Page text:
Friday, July 17, 2009

Sad news

We have two dogs. I don't talk about them much 'cause I'm a totally neglectful dog owner now that I have a child. No need to call the ASPCA on me or anything, I just mean they don't get as much attention now as they used too & haven't really gotten any on my blog. I still love them both to death though.

Audrey is a terrier mutt & is about 10 now. She came to us in the winter of 2004 from my parents. She was the puppy of a two strays my parents took in (oops, guess they weren't too young to mate like the vet thought). When Annie, the female stray, went into labor I happened to be home from college for the weekend. Unfortunately, I was the only one home. Audrey's brother was born first, but only survived about an hour. Then came Peach ("Misses Polly Peachum"), Audrey, & Max, although I don't really remember what order they came in. Luckily, my mom got home shortly after the first puppy was born. Audrey got her name from my Dad, who insists she bore a striking resemblance to Audrey Hepburn as a puppy.

Fast forward many years & Audrey & her sister Scout (from the first litter; Audrey's from the second) started fighting a lot & it got a little scary - Scout got hurt a bit. So we agreed to take Audrey to separate them. I think they're kinda like me & my brother Justin - we get along fine, as long as we're not living together.

When we had Audrey about a year we took her to the Animal Welfare League for some of her shots & John couldn't resist looking at some of the adoptable dogs. Of course, he fell in love with all of them, but I told him no, we couldn't have another dog (I was smart enough to not go look at them!) because we didn't know how Audrey would react. The three or four women at the reception center overheard our conversation and suddenly they all stopped talking and rushing around. There was silence for a second, and then one said, "Well, you could always foster a dog to see how things go." I'm sure my memory of this is not totally accurate, but I think it's pretty close. I felt like I was surrounded by Oompa-Loompas chanting, "Foster! Foster! Foster!" Seriously, it was creepy. They took Audrey from us & led us to a room to show us a dog that desperately needed a foster family; she'd been hit by a car & been surrendered to animal welfare by her family & was recovering from hip surgery. Because Animal Welfare was overcrowded & understaffed, she sometimes didn't get to go out for days at a time & had to use the bathroom in a small room indoors. She needed a family to give her a little exercise and attention while she recovered & Animal Welfare continued her medical treatment.

I was expecting a small dog since Audrey is so small & I'm used to little dogs, but the dog they showed us was gigantic & I was kind of afraid to pet her, let alone take her home. She was actually pretty scrawny, but she was a lab mix so she was much larger than terriers. She was black with a white stripe down her neck and her right hip was shaved & scarred from her surgery. She cowered in a corner & wouldn't let John go near her. She was skittish with me, but terrified of him. And that was it. We were in love.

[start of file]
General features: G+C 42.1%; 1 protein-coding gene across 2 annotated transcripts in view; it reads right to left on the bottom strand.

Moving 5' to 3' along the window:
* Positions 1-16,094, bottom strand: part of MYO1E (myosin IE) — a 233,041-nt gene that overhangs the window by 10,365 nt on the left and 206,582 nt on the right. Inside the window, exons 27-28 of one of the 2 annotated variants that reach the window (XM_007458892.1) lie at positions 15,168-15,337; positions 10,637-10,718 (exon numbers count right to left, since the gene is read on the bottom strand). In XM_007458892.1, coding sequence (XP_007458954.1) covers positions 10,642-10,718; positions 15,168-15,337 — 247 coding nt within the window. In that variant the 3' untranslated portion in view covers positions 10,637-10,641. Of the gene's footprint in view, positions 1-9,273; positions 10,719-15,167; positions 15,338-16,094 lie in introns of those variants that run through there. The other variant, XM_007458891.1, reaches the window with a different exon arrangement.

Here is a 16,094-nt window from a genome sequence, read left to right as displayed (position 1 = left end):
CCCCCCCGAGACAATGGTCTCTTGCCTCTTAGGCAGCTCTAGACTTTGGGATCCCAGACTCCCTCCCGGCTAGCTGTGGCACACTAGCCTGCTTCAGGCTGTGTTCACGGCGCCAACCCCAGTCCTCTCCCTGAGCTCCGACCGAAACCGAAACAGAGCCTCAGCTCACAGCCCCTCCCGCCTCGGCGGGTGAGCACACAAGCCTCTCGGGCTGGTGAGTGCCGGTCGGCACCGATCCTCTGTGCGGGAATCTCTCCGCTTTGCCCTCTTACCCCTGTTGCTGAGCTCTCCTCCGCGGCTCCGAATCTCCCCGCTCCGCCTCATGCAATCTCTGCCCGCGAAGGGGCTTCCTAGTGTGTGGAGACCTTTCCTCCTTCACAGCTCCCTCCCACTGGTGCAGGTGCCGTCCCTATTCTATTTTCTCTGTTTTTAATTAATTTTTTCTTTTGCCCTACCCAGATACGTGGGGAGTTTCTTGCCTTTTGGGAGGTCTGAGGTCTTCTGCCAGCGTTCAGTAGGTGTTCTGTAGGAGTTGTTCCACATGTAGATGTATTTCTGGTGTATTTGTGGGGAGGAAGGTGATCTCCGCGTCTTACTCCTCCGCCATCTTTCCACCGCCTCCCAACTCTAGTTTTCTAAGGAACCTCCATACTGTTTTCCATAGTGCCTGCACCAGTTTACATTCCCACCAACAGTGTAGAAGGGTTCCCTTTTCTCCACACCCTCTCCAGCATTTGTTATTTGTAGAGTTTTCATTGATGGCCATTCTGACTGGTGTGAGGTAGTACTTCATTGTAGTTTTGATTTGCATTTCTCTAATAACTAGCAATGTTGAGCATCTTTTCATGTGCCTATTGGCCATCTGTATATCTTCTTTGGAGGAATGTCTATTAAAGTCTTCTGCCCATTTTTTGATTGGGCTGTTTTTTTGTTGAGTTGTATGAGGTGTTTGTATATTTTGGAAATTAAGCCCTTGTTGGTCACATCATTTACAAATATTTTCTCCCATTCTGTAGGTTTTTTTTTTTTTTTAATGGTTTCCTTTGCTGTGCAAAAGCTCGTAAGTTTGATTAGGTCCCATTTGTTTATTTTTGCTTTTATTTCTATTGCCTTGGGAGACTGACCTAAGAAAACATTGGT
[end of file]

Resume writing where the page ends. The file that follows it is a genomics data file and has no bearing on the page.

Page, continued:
A week later we brought Audrey for an official meeting before we agreed to take her. They brought out a black lab with a shaved & scarred hip that was INSANE. Jumping around, barking, & scaring the crap out of Audrey. The dog handler assured us things would be better when we got home & were on Audrey's turf, but we weren't so sure. John started filling out paperwork & stopped when he noticed "male" on the papers. Yep, there were two black labs with bad hips in need of fostering & they'd brought the wrong one to meet Audrey. They brought out the male, unfixed, puppy. They brought out Dora next & she was as calm and sweet, and completely terrified of John, as we remembered. She came home with us that day.

Dora was a foster dog for several months. (For those unfamiliar, a foster dog is usually waiting for an adoptive home & is often undergoing medical treatment. The foster family agrees to care for the dog & give them a loving home & the shelter or rescue organization pays for medical expenses until the dog is adopted.) When we first agreed to foster, to try out having another dog with Audrey, I said to the women at Animal Welfare, "This is just temporary, right? I mean, eventually she'll be adopted, right?" She kind of laughed & said, "Well, yeah. The idea is that you fall in love with her and eventually YOU adopt her."

Dora needed another surgery to remove the pins in her hip. She had the surgery, but the pins were flush with the bone & couldn't be removed. She was stitched up after the surgery & had to return to have the stitches removed. She also had a sore on her belly for months that the vets couldn't figure out (it wound up being a staple that wasn't removed from when she had been fixed long before), an ear infection, and an infection from the hip surgery, and then got kennel cough & fleas while she was hospitalized. She was finally done with her hip recovery & open for adoption. John took her for her adoption physical (the first one we had to pay for) & to sign the papers. They gave him the option of a heartworm test & he agreed to have one.

Days after we adopted Dora, they called to tell us the test had come back & Dora had advanced heartworm. The vet was shocked because you'd never know Dora was sick from the way she acted. She was VERY active and she'd quickly gotten over her fear of John & become his best friend & playmate. Because of how bad it was they believed she was probably born with it & had just never been tested for it before (which can be very dangerous for a dog undergoing multiple surgeries). The Animal Welfare League agreed they'd pay for all her treatment since she'd obviously had the disease before we adopted her.